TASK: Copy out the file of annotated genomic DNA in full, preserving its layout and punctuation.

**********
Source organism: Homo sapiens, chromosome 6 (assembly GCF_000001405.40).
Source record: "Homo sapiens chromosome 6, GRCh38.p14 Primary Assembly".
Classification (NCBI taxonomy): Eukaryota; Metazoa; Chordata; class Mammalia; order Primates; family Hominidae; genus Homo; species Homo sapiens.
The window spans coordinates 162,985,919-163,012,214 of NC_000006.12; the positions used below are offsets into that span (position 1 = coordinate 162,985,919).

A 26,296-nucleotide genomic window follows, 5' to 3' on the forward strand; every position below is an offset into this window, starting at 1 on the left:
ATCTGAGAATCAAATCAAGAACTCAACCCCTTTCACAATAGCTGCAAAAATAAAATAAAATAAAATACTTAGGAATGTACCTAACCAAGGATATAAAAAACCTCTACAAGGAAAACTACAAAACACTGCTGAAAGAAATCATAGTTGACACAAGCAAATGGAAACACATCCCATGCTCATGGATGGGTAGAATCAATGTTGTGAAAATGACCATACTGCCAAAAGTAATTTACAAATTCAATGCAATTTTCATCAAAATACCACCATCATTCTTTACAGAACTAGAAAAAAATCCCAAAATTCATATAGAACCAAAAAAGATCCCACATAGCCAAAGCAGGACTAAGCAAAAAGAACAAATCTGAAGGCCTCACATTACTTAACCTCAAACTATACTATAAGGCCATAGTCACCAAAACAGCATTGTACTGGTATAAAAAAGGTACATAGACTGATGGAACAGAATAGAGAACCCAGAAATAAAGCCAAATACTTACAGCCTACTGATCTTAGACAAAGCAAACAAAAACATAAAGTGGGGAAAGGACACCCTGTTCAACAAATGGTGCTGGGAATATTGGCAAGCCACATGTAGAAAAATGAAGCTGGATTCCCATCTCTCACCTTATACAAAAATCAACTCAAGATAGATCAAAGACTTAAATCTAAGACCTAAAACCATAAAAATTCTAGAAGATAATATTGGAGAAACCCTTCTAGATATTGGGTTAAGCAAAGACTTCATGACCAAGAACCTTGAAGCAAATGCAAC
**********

Source organism: Homo sapiens, chromosome 6 (assembly GCF_000001405.40).
Source record: "Homo sapiens chromosome 6, GRCh38.p14 Primary Assembly".
Classification (NCBI taxonomy): Eukaryota; Metazoa; Chordata; class Mammalia; order Primates; family Hominidae; genus Homo; species Homo sapiens.
The window spans coordinates 162,985,919-163,012,214 of NC_000006.12; the positions used below are offsets into that span (position 1 = coordinate 162,985,919).

A 26,296-nucleotide genomic window follows, 5' to 3' on the forward strand; every position below is an offset into this window, starting at 1 on the left:
ATCTGAGAATCAAATCAAGAACTCAACCCCTTTCACAATAGCTGCAAAAATAAAATAAAATAAAATACTTAGGAATGTACCTAACCAAGGATATAAAAAACCTCTACAAGGAAAACTACAAAACACTGCTGAAAGAAATCATAGTTGACACAAGCAAATGGAAACACATCCCATGCTCATGGATGGGTAGAATCAATGTTGTGAAAATGACCATACTGCCAAAAGTAATTTACAAATTCAATGCAATTTTCATCAAAATACCACCATCATTCTTTACAGAACTAGAAAAAAATCCCAAAATTCATATAGAACCAAAAAAGATCCCACATAGCCAAAGCAGGACTAAGCAAAAAGAACAAATCTGAAGGCCTCACATTACTTAACCTCAAACTATACTATAAGGCCATAGTCACCAAAACAGCATTGTACTGGTATAAAAAAGGTACATAGACTGATGGAACAGAATAGAGAACCCAGAAATAAAGCCAAATACTTACAGCCTACTGATCTTAGACAAAGCAAACAAAAACATAAAGTGGGGAAAGGACACCCTGTTCAACAAATGGTGCTGGGAATATTGGCAAGCCACATGTAGAAAAATGAAGCTGGATTCCCATCTCTCACCTTATACAAAAATCAACTCAAGATAGATCAAAGACTTAAATCTAAGACCTAAAACCATAAAAATTCTAGAAGATAATATTGGAGAAACCCTTCTAGATATTGGGTTAAGCAAAGACTTCATGACCAAGAACCTTGAAGCAAATGCAAC